By Isabella Markert

With over 800,000 sources and over 55,000 journalists and bloggers, HARO can be a valuable tool for journalists as well as entrepreneurs and publishers. But with approximately fifteen sources for every one journalist, how can you stand out and secure valuable PR opportunities? Let’s talk about what HARO requests are, how they work, and how to make them work for you.

What Is a HARO?

HARO stands for Help a Reporter Out—and that’s just what you’re doing when you participate. Journalists submit requests for quotes or comments on topics they’re covering. As a source, you receive email updates with relevant queries three times a day. If you see a query you can speak to, you write a response and send it to the journalist. If they like what you said, they quote you in their article. HARO gives reporters relevant, timely insights, and you get media coverage. 

How They Work

Getting started with HARO is easy, and there are free as well as paid options.


Step one: Create a HARO source account.


Step two: Check your email at 5:35 a.m., 12:35 p.m. and 5:35 p.m. ET, Monday through Friday. You’ll see lots of source requests, but scan for those that are relevant to your personal experience or expertise or your industry in general.


Step three: Write a response and send it to the email address listed in the source request. Answer the journalist’s specific questions and be sure to follow any requirements they have listed. Include a bio with your contact information. 


Step four: Journalists don’t always let you know if they use your quote, so set up a Google alert so you are aware if or when your response is published.


Step five: Send a thank-you email to the journalist. You never know—this could be the beginning of a beautiful friendship!


How HAROs Can Help Your PR

HAROs can help you get established as a thought leader in your industry. First, because you get connected with authors who are interested in your area of expertise. Second, your expertise is out there helping people. And as you are quoted more and more, you’ll gain name recognition, and it’s more likely that others will want to quote you, too.


Traditional PR efforts may feel like swimming up a waterfall, as journalist after journalists ignores your well-crafted pitch. The problem is, you’re soliciting them, and it’s a gamble whether they’ll care about what you or your client has to say. HAROs make it easier because you know exactly what the journalist is looking for. And it doesn’t matter if you’re a big company with name recognition or a small company with none–if you can answer the question well, your input is appreciated.


“For people like me working for a smaller law firm, we have the ability to compete with large businesses who are able to outsource all of their marketing or PR efforts to an agency,” Lindsey Andrews, a marketer at Torhoerman Law who uses HAROs, says. “I highly recommend it as a resource for PR and marketing professionals.”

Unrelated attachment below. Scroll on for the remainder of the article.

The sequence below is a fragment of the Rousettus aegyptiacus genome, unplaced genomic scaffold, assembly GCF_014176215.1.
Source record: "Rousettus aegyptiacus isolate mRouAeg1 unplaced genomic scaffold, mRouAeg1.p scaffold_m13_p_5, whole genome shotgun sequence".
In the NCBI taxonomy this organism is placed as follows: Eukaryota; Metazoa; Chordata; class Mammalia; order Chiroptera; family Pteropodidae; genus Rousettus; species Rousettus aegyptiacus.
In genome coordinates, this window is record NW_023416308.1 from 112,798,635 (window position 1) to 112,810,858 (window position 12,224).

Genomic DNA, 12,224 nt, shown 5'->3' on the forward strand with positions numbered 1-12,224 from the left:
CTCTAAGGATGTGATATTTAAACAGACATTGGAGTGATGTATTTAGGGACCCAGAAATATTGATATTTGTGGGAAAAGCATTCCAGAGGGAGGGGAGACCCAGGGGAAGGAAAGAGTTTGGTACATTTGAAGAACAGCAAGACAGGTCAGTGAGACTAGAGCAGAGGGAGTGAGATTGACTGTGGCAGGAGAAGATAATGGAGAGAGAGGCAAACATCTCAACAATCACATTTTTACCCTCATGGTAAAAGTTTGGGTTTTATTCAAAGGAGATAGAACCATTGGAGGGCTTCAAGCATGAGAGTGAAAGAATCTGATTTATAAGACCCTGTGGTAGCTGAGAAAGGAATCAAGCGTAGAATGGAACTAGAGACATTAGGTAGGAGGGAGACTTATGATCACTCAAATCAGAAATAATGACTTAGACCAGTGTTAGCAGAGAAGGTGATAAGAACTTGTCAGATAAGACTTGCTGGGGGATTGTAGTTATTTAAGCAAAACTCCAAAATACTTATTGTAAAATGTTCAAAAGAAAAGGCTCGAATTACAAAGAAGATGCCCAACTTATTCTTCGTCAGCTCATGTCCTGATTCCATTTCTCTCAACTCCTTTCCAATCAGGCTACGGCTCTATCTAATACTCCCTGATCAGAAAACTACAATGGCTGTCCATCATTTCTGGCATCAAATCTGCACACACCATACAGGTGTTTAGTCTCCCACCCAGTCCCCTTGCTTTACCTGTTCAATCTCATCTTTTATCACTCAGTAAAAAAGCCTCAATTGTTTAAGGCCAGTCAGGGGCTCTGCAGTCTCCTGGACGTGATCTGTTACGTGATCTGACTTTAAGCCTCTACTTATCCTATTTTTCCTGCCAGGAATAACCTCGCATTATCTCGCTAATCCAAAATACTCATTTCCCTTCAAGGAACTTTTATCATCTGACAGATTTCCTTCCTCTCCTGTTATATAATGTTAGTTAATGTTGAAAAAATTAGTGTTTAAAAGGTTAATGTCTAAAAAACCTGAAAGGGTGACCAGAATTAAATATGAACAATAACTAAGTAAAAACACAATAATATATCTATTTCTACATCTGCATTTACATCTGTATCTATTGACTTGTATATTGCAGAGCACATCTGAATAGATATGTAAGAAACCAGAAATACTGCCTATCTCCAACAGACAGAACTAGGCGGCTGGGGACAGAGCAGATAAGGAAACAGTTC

Now that we’ve covered the basics, here are some tips for making your responses stand out.

  1. Be quick. Journalists have deadlines, and if you spend too much time putting your heart and soul into your response, you’ll get beat out, even if you make the official deadline. As blogger Kelsey Ogletree explains, “When I’m in a hurry, I’ll start reviewing the emails as they come in and reach out to the first response that seems like a qualified fit.”
  2. Include enough information, but don’t go overboard. Sometimes journalist add a desired word count to their source requests, and you should definitely stick to those limits. If they don’t, stick to a paragraph or two of helpful information that answers their specific question. 
  3. Be quotable. Say exactly what you mean and be specific and concise. Journalists love to be able to copy and paste exactly what you’ve said into their stories. 
  4. Only respond if you can answer the question. “People regularly respond to queries saying, ‘I don’t have a fit for this story, but if you’re looking for sources on this other TK topic in the future, please feel free to reach out!’” says Ogletree. “I appreciate the outreach, but [HARO] isn’t the right platform.”
  5. Pitch yourself. Don’t spend too much space on this, but include a couple of relevant and impressive details about you: your many years in the industry, your recent awards, or the fact that you’ve been featured in major media channels. Journalists need to know why your perspective is valuable in the conversation. 


With just a little bit of work, you can make HAROs work for you. And, of course, the more often you respond, the more likely you are to get picked up as a source. So keep practicing, and watch your PR blossom.